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Road closures could increase Church St traffic by 21%

Hackney Council is being urged to scrap a controversial road closure plan after admitting they underestimated the likely impact on Stoke Newington Church Street.

Despite claiming publicly and in its consultation that closing Walford, Beatty, Brighton or Barbauld Roads would “at worst” displace an extra 564 vehicles to Church Street, Council officers have now come up with new data, which reveals the figure could be 2,080 extra vehicles (which equates to a 21.8% increase).

Opponents fear that in attempting to create a more pleasant environment on the streets they wish to close, the Council will be increasing pollution and risking pedestrian safety on other roads, including Church Street where hundreds of children walk to school each day.

Church Street trader Heidi Early of Earlybird Cards said: “We’re horrified that senior officials have got it so badly wrong. If traders and residents had been told the true impact for Church Street when the Council consulted in January, I imagine opposition would have been far higher. Church Street isn’t equipped to deal with the extra traffic these closures would generate, the pavements are very narrow in places which means it’s already hazardous to pedestrians, at times congestion is terrible and pollution is so bad that some days you can taste it.”

Concerns have also been expressed that some of the roads where the traffic will be diverted to are already over the legal limit for pollution, while the roads the Council wishes to close are well below the legal limit.

A spokesperson for the CleanAir4Schools group, which includes parents from St Mary’s and William Patten Primary, added: “Hackney Council admits pollution levels breach EU limits at St Mary’s and their pollution officer and air quality consultants for the Mayor of London suggest closing a section of William Patten’s playground. For Hackney to knowingly worsen this already harmful situation is completely immoral.”

Local resident Matt Petzny added: “Given the Council didn’t fully understand the impact of its proposals, I hope they will now do the right thing, scrap these road closures and come up with properly considered plans that make the whole area safer and more pleasant for pedestrians – Church Street included!”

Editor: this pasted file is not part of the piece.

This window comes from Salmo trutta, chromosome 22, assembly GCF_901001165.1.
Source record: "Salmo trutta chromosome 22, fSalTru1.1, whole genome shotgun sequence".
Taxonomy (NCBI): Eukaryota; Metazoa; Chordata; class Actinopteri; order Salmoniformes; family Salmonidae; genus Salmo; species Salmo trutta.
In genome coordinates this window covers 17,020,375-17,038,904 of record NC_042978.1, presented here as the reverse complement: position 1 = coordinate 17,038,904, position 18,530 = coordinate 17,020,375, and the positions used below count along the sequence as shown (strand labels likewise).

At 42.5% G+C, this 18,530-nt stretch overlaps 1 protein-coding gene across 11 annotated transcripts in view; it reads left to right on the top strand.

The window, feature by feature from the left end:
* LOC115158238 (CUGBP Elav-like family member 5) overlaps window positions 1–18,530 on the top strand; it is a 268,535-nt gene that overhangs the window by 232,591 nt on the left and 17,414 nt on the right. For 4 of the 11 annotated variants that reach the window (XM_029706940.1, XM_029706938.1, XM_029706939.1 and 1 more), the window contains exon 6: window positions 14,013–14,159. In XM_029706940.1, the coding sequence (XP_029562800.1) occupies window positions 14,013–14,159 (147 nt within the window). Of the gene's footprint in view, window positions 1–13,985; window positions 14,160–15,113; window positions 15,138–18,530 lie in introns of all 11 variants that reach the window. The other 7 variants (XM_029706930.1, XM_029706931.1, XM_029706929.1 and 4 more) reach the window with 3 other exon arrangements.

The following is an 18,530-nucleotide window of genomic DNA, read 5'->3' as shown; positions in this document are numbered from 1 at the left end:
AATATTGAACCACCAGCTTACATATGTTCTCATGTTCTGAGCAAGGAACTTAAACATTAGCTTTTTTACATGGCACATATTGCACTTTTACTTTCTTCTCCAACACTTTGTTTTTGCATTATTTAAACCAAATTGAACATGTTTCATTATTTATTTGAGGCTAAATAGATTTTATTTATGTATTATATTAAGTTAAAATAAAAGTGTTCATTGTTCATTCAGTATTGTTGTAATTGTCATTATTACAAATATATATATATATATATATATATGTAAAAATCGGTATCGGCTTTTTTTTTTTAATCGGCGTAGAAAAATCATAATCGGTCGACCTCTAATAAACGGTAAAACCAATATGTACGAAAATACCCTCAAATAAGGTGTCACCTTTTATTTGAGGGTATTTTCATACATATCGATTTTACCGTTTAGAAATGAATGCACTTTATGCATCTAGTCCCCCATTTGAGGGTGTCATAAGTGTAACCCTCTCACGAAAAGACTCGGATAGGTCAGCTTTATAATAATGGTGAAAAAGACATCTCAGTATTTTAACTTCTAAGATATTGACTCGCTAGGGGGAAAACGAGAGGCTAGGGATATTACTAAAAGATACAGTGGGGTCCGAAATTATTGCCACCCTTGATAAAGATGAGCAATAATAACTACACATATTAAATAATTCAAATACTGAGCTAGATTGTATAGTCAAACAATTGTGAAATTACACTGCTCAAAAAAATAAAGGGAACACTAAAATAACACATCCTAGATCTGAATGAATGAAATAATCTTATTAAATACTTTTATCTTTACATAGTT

A Spokesperson for Hackney Council accepted traffic flow figures are higher than those released during the consultation and said this was due to "different traffic assumptions being made." They described the closures as: "part of wider changes aimed at creating an environment that will encourage more walking and cycling and improve air quality."

And they said they expected the final traffic flow assumptions to be reduced once traffic evaporation (using alternative routes), traffic reduction (using alternate means of transport) and local journeys unaffected by the closures had been taken into account.

But a Spokesperson for the CleanAir4Schools group added: “Sadly, ‘evaporation’ of traffic will not change substantially the overall figures for Church St. During discussions with the Clean Air for Schools group the Council agreed on testing a case with 0% of evaporation of traffic that currently uses the cut through, alongside 5% and a best-case scenario of 15%. That still equates to an overall traffic increase for Church Street of between 18.5 and 21.8%.”

Hackney Council said a more in-depth assessment would be carried out to assess the impact the higher predicted traffic flows would have on air quality. And they said a decision about the closures hasn't yet been reached.

Tom Knowles, of the CleanAir4Schools campaign group, said: “In light of this new data, Cllr Feryal Demirci’s claim that the road closures ‘should not result in any ‘appreciable worsening in air quality’ outside William Patten seems absurd.”

Traders have launched a petition against the road closures. To sign visit:

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